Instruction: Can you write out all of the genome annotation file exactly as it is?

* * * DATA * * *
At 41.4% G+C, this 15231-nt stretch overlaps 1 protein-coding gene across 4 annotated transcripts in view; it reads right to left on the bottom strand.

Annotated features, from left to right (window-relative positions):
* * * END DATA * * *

At 41.4% G+C, this 15231-nt stretch overlaps 1 protein-coding gene across 4 annotated transcripts in view; it reads right to left on the bottom strand.

Annotated features, from left to right (window-relative positions):